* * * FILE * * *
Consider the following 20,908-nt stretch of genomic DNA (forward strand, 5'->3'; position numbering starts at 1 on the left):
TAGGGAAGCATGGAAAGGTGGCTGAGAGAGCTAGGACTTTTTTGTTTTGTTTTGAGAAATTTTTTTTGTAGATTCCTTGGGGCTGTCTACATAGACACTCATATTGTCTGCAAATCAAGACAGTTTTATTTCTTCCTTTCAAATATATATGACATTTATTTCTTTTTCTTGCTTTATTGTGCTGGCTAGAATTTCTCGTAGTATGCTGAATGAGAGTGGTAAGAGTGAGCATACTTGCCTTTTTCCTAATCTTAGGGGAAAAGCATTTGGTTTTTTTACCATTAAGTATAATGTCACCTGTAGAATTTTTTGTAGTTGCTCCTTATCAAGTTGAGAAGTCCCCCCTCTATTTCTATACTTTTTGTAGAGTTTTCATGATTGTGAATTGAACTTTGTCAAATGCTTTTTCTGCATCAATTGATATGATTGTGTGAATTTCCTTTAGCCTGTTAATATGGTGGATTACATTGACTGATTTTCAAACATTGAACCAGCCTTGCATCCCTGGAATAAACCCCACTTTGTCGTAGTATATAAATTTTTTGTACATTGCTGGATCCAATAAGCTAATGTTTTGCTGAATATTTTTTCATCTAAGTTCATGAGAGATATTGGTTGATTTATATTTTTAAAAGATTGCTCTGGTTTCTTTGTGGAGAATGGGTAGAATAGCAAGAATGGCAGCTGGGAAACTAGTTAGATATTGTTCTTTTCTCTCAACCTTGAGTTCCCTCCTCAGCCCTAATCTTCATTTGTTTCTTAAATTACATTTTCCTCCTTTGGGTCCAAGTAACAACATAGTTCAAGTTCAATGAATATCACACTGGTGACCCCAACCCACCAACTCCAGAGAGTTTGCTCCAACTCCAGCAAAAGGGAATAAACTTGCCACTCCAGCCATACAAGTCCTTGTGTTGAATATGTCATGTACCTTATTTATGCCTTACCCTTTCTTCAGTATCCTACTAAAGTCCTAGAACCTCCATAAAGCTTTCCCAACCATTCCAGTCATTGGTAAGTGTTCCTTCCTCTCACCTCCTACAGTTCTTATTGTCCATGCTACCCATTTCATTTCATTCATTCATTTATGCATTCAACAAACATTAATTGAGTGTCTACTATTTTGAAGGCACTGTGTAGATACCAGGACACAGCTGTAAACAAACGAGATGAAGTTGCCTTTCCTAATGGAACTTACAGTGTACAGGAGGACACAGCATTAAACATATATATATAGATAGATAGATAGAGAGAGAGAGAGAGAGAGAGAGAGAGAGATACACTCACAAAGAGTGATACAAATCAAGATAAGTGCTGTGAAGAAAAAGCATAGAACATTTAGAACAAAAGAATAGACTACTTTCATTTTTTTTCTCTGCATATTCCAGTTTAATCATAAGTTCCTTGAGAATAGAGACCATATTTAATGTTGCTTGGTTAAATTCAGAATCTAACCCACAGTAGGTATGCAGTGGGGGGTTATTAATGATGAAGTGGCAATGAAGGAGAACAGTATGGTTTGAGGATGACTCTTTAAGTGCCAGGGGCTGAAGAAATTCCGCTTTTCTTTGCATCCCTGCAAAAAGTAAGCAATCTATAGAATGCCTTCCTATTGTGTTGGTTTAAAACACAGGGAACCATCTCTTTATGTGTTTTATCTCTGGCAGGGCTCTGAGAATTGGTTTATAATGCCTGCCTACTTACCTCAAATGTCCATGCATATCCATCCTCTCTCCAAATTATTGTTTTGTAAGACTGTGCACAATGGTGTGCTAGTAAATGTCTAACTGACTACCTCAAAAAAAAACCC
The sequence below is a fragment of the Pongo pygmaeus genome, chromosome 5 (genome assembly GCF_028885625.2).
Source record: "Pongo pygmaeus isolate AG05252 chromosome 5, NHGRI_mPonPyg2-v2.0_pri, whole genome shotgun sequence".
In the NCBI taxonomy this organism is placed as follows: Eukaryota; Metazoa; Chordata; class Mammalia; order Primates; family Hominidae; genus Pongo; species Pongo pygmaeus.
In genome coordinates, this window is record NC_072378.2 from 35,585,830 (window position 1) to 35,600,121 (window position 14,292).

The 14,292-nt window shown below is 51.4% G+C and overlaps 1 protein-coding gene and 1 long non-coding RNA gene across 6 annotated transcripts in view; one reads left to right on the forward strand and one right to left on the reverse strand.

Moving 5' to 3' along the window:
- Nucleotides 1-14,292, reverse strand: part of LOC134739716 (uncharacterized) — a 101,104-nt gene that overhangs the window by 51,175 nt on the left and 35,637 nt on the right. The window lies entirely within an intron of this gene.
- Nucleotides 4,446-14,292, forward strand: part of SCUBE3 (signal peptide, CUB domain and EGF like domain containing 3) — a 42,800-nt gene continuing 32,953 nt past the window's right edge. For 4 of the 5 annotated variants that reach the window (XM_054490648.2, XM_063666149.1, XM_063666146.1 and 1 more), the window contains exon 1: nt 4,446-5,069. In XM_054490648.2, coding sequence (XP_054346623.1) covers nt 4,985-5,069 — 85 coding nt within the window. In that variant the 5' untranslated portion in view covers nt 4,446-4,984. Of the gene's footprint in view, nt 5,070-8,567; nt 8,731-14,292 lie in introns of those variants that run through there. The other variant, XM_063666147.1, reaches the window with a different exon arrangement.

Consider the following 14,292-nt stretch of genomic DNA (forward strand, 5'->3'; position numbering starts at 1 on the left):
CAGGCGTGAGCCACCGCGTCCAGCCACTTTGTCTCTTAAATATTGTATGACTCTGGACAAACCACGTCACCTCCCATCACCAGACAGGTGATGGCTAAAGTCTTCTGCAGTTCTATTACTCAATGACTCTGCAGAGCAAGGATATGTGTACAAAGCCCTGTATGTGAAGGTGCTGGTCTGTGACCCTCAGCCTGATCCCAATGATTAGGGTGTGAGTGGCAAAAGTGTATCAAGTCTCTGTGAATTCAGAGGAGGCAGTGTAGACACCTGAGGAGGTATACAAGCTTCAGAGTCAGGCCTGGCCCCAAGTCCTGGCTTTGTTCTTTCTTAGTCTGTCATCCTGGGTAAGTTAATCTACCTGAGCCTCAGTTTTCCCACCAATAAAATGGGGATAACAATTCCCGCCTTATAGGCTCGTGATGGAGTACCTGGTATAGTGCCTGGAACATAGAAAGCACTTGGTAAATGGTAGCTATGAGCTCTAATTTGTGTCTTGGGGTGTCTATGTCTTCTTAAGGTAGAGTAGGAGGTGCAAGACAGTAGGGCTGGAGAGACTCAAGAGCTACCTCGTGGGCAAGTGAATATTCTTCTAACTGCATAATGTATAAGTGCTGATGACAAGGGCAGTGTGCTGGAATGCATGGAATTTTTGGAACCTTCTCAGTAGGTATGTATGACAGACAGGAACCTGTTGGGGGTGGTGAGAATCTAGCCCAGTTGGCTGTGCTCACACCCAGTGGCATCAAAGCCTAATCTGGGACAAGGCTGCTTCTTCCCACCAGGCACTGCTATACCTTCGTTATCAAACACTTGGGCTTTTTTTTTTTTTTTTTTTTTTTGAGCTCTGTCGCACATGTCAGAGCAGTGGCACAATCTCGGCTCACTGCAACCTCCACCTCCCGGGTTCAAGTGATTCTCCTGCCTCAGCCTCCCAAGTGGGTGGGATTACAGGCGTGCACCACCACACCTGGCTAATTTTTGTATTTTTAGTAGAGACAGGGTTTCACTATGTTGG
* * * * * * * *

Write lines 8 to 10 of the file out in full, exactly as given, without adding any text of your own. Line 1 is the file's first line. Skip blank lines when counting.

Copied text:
Moving 5' to 3' along the window:
- Nucleotides 1-14,292, reverse strand: part of LOC134739716 (uncharacterized) — a 101,104-nt gene that overhangs the window by 51,175 nt on the left and 35,637 nt on the right. The window lies entirely within an intron of this gene.
- Nucleotides 4,446-14,292, forward strand: part of SCUBE3 (signal peptide, CUB domain and EGF like domain containing 3) — a 42,800-nt gene continuing 32,953 nt past the window's right edge. For 4 of the 5 annotated variants that reach the window (XM_054490648.2, XM_063666149.1, XM_063666146.1 and 1 more), the window contains exon 1: nt 4,446-5,069. In XM_054490648.2, coding sequence (XP_054346623.1) covers nt 4,985-5,069 — 85 coding nt within the window. In that variant the 5' untranslated portion in view covers nt 4,446-4,984. Of the gene's footprint in view, nt 5,070-8,567; nt 8,731-14,292 lie in introns of those variants that run through there. The other variant, XM_063666147.1, reaches the window with a different exon arrangement.